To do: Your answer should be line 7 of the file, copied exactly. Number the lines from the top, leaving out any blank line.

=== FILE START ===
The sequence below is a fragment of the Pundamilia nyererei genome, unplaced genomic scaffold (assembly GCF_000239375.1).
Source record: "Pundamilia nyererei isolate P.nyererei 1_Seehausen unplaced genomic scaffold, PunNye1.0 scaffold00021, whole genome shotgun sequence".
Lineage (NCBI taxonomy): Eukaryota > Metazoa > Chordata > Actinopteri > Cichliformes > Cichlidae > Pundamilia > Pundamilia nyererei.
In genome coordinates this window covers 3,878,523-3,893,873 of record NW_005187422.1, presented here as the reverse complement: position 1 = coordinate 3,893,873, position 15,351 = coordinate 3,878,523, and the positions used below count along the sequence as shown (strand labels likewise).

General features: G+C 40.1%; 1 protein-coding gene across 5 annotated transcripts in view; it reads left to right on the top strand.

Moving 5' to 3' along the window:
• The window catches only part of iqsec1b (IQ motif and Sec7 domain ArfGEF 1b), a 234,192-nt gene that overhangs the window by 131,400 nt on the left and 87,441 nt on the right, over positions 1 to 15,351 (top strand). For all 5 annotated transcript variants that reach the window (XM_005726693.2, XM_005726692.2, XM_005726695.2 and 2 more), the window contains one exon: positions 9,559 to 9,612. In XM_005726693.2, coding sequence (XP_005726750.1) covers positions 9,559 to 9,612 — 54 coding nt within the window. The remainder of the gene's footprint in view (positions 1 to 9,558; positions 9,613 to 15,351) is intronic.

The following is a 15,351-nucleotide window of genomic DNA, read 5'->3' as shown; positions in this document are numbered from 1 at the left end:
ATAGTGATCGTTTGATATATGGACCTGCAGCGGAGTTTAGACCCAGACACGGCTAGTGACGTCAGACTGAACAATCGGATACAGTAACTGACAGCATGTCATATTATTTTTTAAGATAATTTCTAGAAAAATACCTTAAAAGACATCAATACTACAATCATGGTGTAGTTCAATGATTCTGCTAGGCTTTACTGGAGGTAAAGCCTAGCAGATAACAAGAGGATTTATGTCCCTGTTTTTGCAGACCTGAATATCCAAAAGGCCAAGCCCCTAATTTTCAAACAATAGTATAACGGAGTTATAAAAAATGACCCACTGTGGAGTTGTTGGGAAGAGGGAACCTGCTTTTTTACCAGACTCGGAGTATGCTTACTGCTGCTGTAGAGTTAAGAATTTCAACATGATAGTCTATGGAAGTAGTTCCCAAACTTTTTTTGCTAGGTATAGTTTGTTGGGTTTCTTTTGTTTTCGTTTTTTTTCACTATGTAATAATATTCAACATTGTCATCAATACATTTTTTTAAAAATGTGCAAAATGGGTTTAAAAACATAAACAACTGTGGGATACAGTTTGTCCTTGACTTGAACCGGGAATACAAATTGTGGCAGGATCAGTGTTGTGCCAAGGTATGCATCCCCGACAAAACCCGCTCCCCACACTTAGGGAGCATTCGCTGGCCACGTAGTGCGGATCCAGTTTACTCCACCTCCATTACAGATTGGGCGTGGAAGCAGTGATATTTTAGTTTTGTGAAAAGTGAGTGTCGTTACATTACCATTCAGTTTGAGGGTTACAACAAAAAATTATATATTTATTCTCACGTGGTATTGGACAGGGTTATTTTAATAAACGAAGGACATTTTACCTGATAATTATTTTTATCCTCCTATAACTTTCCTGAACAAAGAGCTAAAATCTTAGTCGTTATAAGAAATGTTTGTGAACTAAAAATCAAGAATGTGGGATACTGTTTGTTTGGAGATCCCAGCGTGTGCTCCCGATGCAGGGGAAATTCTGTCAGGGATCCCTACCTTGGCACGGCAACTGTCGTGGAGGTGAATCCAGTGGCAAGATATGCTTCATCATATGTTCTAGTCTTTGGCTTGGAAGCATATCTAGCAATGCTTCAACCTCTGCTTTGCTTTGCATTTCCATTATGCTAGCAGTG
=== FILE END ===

• The window catches only part of iqsec1b (IQ motif and Sec7 domain ArfGEF 1b), a 234,192-nt gene that overhangs the window by 131,400 nt on the left and 87,441 nt on the right, over positions 1 to 15,351 (top strand). For all 5 annotated transcript variants that reach the window (XM_005726693.2, XM_005726692.2, XM_005726695.2 and 2 more), the window contains one exon: positions 9,559 to 9,612. In XM_005726693.2, coding sequence (XP_005726750.1) covers positions 9,559 to 9,612 — 54 coding nt within the window. The remainder of the gene's footprint in view (positions 1 to 9,558; positions 9,613 to 15,351) is intronic.